It’s time for the brain game, Asmodee and Game in Lab announce report, research grants for gaming and the effects on Alzheimer’s

Today, Asmodee announced its partnership with Game in Lab as the companies released their research on the beneficial effects of games from those who are suffering from Alzheimer’s. The companies have put out a call which will fund short term projects that will tackle this issue in the near future.

Asmodee, a leading global publisher and distributor of board games, and Game in Lab, today announced the findings of its first clinical study observing the effects of play and its potential applications. The study, titled Cognitive – Adaptation – Behavior, found that games can have significant beneficial effects for those suffering from Alzheimer’s.

Asmodee Research is an international and interdisciplinary program dedicated to studying the science behind board games. Game in Lab is a first-of-its-kind board game research group created by Asmodee Research in collaboration with Innovation Factory. Overseen by a scientific committee, Game in Lab supports ethical scientific research projects and delivers meaningful data such as the Alzheimer’s study.

“Over the past year, board games have enabled us all to play together, in the comfort and tranquillity of our homes, providing some relief, adventure and pleasure. However, we are convinced that playing games harbours greater potential and can play a true educational and even clinical role in our society,” said Stéphane Carville, CEO, Asmodee. “Via Asmodee Research, we intend to demonstrate the tremendous impact playing games have on our brains and are delighted to support additional projects which can identify, research and prove new and important ways that games can help society”.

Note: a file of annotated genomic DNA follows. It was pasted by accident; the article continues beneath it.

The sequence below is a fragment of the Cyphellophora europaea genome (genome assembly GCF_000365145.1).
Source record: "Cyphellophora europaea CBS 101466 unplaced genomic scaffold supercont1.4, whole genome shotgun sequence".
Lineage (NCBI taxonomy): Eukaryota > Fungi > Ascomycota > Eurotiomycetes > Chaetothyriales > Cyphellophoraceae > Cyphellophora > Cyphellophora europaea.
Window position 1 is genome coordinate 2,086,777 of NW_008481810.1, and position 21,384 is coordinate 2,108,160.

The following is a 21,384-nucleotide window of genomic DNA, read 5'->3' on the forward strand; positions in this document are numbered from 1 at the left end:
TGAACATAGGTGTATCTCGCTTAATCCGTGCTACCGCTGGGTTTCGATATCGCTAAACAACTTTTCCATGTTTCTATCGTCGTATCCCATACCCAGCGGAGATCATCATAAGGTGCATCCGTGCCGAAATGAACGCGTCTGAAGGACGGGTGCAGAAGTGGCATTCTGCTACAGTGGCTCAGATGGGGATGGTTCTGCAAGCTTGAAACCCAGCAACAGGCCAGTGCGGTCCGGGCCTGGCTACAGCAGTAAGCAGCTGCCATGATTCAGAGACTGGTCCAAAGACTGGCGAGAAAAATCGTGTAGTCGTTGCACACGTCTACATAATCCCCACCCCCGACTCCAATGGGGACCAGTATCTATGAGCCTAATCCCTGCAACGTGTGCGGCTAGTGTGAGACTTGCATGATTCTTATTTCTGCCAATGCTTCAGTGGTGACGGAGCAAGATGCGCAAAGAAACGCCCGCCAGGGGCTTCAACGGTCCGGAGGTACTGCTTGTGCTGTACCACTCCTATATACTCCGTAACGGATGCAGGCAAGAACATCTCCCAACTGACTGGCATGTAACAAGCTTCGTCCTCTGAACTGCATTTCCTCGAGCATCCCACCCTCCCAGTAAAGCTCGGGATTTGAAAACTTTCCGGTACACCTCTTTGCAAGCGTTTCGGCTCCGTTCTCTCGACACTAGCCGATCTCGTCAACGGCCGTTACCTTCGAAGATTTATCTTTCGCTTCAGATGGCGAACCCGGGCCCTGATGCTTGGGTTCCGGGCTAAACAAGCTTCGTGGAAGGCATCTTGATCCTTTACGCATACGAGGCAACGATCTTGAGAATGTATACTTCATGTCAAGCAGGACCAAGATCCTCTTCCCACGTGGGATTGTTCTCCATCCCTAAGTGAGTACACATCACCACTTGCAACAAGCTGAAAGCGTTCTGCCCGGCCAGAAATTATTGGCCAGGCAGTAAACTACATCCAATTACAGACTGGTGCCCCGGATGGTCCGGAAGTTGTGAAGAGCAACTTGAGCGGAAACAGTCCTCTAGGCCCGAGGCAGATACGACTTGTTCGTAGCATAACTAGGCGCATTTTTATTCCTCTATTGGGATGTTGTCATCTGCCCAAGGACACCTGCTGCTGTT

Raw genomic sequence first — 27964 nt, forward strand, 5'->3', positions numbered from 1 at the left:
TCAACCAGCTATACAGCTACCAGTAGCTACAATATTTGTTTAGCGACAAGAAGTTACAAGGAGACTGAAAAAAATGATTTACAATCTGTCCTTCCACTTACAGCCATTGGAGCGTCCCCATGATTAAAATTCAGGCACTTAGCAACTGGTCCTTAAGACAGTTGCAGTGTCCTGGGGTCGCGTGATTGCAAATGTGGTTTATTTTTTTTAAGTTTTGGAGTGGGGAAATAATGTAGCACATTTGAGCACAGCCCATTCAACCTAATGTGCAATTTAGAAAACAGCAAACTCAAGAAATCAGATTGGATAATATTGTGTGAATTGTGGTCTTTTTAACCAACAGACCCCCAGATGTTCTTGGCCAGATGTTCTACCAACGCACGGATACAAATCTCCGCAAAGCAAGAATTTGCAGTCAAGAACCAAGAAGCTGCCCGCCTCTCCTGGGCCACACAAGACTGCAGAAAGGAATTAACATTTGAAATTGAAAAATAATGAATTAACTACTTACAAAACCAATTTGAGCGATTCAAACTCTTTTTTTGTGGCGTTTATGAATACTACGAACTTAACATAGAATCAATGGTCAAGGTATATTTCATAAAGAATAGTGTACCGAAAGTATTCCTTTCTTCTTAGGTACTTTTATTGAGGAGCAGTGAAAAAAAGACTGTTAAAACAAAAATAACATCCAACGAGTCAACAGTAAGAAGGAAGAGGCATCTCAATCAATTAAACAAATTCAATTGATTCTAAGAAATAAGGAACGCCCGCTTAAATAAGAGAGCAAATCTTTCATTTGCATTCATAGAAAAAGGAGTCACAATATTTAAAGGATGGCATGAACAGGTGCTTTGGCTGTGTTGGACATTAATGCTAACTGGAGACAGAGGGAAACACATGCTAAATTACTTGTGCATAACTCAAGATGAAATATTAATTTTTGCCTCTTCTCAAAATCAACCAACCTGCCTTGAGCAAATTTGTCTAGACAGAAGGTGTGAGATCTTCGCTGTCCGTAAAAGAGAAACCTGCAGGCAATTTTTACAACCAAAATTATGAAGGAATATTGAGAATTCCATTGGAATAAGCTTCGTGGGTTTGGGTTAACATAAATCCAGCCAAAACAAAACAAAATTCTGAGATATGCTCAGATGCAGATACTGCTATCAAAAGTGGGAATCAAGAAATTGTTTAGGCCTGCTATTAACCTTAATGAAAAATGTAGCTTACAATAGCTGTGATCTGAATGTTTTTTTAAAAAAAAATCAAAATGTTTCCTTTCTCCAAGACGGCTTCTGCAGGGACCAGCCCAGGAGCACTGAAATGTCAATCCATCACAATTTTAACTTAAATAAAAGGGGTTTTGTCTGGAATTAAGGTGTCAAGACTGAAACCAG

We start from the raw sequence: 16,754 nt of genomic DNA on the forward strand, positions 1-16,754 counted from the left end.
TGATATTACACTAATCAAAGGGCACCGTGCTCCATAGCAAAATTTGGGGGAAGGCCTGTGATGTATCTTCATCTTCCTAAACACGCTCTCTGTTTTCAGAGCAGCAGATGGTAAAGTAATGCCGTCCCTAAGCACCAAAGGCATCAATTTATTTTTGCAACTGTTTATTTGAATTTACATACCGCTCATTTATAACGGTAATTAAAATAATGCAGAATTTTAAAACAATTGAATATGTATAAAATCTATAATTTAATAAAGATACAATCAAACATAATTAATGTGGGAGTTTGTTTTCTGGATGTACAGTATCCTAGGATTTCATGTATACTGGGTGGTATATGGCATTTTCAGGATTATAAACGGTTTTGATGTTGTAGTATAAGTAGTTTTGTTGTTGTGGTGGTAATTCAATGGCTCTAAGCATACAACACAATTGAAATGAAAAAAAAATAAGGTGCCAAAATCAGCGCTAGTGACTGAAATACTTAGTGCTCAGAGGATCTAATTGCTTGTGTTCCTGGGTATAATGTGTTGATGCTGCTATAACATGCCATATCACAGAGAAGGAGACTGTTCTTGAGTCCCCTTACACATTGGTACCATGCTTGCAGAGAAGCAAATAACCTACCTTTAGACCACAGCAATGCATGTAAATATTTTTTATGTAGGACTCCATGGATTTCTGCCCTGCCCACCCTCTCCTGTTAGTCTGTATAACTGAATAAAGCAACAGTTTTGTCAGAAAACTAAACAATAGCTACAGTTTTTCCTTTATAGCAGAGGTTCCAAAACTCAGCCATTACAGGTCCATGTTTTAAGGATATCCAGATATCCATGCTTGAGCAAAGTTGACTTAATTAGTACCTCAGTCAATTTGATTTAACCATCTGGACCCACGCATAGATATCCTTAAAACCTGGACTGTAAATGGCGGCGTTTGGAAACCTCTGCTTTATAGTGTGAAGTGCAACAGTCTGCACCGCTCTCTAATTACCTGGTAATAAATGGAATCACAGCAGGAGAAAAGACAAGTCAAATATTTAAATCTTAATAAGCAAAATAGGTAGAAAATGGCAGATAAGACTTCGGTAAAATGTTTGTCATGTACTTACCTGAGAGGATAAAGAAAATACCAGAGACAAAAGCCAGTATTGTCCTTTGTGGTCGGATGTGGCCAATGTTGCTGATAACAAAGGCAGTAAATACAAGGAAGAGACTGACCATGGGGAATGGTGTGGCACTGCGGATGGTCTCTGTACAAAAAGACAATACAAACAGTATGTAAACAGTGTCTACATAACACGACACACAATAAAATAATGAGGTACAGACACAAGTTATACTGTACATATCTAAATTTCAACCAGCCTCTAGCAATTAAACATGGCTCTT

After a year-long study, Game in Lab discovered adapted board games can improve the well-being of Alzheimer’s patients. This study gives valuable insight into how board games can be used to benefit society. Initial findings from the Alzheimer project include:

• Board games may be a valuable tool to improve a patient’s quality of life when they fit with a player’s interest.

• It is possible to consider board games as a cognitive and behavioral stimulation if done on a regular basis.

• Games with adapted features, like large fonts and ergonomic accessibility, can greatly improve a patient’s enjoyment and increase other benefits like cognitive stimulation.

Game in Lab is putting out a call for new projects to study the benefits board games can bring to society. This call for proposal welcomes applications from international research institutions. Three to five research grants (up to 15000€ per project) will be allocated to support short-term research projects (12 to 18 months).

Grant applications will be accepted under two tracks:

• Track 1: any research topic on board games.

• Track 2: research topic on board games related to Youth and Education.

• At least one of the project’s leaders must be affiliated with a research institution, public  or private, at the time of application and during the project.

Beyond these tracks, all academic disciplines are accepted, whether applied or fundamental sciences. (The design or production of games is not eligible.) To get detailed information and apply for this call for proposal, visit

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